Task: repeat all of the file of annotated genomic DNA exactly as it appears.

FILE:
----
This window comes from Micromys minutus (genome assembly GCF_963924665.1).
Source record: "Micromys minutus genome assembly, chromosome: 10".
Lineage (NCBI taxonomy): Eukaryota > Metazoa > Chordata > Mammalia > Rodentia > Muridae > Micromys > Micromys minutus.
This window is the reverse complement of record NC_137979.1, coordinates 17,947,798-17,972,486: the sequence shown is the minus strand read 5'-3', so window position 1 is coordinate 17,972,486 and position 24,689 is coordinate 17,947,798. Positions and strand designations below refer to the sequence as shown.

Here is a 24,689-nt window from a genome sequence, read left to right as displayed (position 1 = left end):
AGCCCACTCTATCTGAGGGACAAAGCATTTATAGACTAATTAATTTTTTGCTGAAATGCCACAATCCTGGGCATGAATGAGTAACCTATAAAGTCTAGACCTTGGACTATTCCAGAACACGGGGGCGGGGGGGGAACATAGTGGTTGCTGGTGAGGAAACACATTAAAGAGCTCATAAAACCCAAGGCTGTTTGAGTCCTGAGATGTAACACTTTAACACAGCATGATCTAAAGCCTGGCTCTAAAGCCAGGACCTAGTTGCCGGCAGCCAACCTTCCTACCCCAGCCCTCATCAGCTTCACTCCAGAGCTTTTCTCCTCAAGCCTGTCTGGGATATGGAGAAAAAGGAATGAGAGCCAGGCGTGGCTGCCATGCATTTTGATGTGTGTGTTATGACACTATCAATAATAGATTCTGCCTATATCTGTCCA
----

This window comes from Micromys minutus (genome assembly GCF_963924665.1).
Source record: "Micromys minutus genome assembly, chromosome: 10".
Lineage (NCBI taxonomy): Eukaryota > Metazoa > Chordata > Mammalia > Rodentia > Muridae > Micromys > Micromys minutus.
This window is the reverse complement of record NC_137979.1, coordinates 17,947,798-17,972,486: the sequence shown is the minus strand read 5'-3', so window position 1 is coordinate 17,972,486 and position 24,689 is coordinate 17,947,798. Positions and strand designations below refer to the sequence as shown.

Here is a 24,689-nt window from a genome sequence, read left to right as displayed (position 1 = left end):
AGCCCACTCTATCTGAGGGACAAAGCATTTATAGACTAATTAATTTTTTGCTGAAATGCCACAATCCTGGGCATGAATGAGTAACCTATAAAGTCTAGACCTTGGACTATTCCAGAACACGGGGGCGGGGGGGGAACATAGTGGTTGCTGGTGAGGAAACACATTAAAGAGCTCATAAAACCCAAGGCTGTTTGAGTCCTGAGATGTAACACTTTAACACAGCATGATCTAAAGCCTGGCTCTAAAGCCAGGACCTAGTTGCCGGCAGCCAACCTTCCTACCCCAGCCCTCATCAGCTTCACTCCAGAGCTTTTCTCCTCAAGCCTGTCTGGGATATGGAGAAAAAGGAATGAGAGCCAGGCGTGGCTGCCATGCATTTTGATGTGTGTGTTATGACACTATCAATAATAGATTCTGCCTATATCTGTCCA